Endorsed by

The Gowanus Dredgers 19th St launch location is located at the mouth of the Gowanus Canal where it connects to Gowanus Bay. We see the ways combined sewer overflows, a large sanitation facility, and an active shoreline all contribute to a significant amount of debris accumulating in our local environment. This project will help us understand exactly what's ending up in our waters, why, and what could be done to help protect marine life and habitat.
Every day on the water, we see an incredible flow of garbage. This initiative gives us way to not only impact that level of pollution, but also to measure and share our results across a whole network to clean up the city as a grassroots effort.
I am really excited by this project. Gowanus Bay is known as a significant accumulation spot for floating debris. These debris create not only a bad visual effect that drag down the image of this bay. They also create a source of pathogen bacteria and virus and a source of microplastic. This is armful for the biodiversity and for the population. Look forward to seeing the results and the efficiency of this project.

Project Timeline

The grant funding will be used in the spring and summer of 2024. This is a rapid deployment to meet the needs of other funding sources. The goal is to purchase equipment in April and early May, deploy/collect data at the first site in June for eight weeks, and deploy/collect data at the second site in August for eight weeks. The project will conclude in October with the aim of documentation, recording and analysis to be complete by November 2024.

May 01, 2024

Project Launched

May 10, 2024

Purchase equipment

May 24, 2024

Launch DPOL in-water device, Site 1

May 24, 2024

train youth on marine plastics and removal protocal

Jul 31, 2024

Track, observe, record marine debris removal - eight weeks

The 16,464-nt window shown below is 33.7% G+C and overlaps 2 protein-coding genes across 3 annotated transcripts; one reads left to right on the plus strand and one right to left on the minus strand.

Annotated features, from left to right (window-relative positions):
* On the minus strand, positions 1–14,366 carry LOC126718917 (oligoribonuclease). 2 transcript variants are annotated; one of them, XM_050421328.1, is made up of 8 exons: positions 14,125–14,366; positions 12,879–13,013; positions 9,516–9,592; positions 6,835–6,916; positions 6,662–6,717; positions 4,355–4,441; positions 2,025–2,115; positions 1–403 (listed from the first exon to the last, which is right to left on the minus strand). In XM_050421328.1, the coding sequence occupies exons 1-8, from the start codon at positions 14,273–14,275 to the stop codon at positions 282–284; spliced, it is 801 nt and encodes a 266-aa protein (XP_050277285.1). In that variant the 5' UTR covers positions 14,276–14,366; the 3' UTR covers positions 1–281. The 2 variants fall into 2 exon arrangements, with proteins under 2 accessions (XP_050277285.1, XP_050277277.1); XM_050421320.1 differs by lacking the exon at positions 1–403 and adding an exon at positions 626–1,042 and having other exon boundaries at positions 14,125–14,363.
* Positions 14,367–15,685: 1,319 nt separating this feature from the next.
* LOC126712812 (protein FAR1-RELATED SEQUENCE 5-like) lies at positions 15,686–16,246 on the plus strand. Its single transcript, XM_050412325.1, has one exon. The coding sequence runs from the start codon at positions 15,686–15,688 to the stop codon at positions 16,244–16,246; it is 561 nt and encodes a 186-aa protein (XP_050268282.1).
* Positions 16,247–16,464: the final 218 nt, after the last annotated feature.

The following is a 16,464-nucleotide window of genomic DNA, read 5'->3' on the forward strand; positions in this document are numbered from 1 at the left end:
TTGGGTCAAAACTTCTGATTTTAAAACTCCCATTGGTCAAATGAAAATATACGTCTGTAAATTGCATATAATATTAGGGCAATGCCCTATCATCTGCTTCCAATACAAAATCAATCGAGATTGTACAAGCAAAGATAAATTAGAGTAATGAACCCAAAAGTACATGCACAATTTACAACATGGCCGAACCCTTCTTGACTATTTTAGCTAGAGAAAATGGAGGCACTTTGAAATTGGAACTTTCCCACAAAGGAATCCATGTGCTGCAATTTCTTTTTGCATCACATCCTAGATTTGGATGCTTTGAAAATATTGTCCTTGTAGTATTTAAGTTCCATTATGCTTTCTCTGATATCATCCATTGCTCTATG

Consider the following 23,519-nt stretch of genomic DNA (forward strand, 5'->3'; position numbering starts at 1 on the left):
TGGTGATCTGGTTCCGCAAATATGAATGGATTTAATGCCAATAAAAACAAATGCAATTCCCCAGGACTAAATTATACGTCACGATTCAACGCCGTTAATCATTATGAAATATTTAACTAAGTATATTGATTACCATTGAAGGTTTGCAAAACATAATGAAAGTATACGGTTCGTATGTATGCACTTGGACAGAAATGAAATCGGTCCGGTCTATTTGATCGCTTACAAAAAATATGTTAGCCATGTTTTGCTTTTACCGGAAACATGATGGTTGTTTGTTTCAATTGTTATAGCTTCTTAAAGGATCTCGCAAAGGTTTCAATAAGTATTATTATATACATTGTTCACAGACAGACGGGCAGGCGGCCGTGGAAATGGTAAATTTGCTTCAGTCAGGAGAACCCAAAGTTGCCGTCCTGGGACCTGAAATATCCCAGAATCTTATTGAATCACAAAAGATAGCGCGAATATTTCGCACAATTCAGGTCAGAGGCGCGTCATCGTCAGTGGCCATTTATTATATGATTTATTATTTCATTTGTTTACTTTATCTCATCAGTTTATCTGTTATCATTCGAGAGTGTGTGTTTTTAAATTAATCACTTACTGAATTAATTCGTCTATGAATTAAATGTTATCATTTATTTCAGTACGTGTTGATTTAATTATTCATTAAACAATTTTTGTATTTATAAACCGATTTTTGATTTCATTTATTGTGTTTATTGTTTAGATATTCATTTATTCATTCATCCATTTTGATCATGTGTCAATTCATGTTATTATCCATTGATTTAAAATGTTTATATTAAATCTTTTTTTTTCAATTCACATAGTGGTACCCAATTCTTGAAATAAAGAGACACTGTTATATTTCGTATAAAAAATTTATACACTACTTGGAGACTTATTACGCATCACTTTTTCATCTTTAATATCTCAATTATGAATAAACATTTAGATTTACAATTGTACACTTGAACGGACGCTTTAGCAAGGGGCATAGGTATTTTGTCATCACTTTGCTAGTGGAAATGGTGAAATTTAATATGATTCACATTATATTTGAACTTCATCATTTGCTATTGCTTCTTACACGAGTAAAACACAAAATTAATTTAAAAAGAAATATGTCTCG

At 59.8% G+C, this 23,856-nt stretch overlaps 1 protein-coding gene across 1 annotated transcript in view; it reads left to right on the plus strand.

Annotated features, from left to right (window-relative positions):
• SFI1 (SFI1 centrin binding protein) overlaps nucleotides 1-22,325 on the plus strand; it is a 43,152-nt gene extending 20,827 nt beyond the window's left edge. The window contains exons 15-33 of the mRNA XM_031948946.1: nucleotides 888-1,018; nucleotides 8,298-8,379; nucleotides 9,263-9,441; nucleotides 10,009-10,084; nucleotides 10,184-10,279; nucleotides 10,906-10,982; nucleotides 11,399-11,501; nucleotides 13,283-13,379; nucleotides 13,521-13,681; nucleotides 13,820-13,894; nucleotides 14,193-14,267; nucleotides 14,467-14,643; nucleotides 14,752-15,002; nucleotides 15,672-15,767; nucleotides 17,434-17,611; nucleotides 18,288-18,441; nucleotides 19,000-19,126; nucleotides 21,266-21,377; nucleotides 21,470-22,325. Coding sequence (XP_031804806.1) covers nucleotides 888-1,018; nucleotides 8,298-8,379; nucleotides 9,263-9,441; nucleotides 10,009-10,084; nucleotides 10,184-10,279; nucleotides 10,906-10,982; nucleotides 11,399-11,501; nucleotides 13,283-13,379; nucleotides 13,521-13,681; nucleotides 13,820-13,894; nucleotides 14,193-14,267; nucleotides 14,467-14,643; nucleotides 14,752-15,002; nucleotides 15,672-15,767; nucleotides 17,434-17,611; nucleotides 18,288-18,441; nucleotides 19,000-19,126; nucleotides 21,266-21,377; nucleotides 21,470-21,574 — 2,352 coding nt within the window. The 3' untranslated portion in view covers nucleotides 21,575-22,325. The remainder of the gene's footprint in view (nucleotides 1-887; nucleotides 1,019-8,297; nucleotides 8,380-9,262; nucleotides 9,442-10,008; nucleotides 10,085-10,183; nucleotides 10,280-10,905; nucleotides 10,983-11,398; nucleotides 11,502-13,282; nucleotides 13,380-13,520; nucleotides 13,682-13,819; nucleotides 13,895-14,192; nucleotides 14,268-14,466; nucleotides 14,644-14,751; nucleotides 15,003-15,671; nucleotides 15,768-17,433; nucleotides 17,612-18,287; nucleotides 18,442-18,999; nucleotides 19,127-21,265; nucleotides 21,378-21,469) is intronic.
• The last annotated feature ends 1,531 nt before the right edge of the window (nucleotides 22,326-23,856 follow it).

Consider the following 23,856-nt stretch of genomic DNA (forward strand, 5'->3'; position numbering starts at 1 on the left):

Meet the Team

Gita Nandan
Gita Nandan
principal, thread collective / adjuct associate professor


Pratt Institute
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Team Bio

The Marine Debris Field Kit is a multi-disciplinary group focused on urban coastal stewardship, led by Gita Nandan, an ecological architect / principal of thread collective, and Sara Eichner, a data visualization specialist working on waterfront cartography / principal of Studio 2263. The project is supported by the Advisory Circle, including scientists, and experts in waterways, sanitation, and public space.

Gita Nandan

Ms. Nandan is an architect, urban designer, educator, and leader in community resilience planning and ecological design. She is co-founder and principal of the award winning design firm thread collective, founder/current board chair of RETI Center, and adjunct associate professor at Pratt Institute Graduate Center for Planning and Environment. Her work is at the nexus of where design meets the ecology of place, and future proofing communities, driven by finding creative solutions to complex problems. Understanding the past and future of our coastal edges, has been a life-long passion. The urban condition of our low-lying communities, rich with ecological potential, offers an often neglected realm where Ms.Nandan’s work has most recently been focused. Most recently Ms.Nandan has launched the Marine Debris Field Kit, and has been working on BlueBlocks Gardens, a floating human-constructed marshland ecological system created to soften the city’s hard coastal edges.

Credentials: M. Arch, UC Berkeley / WEDG and LEED Certified, licensed practitioner in NY, NJ and PA.

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  • $15Total Donations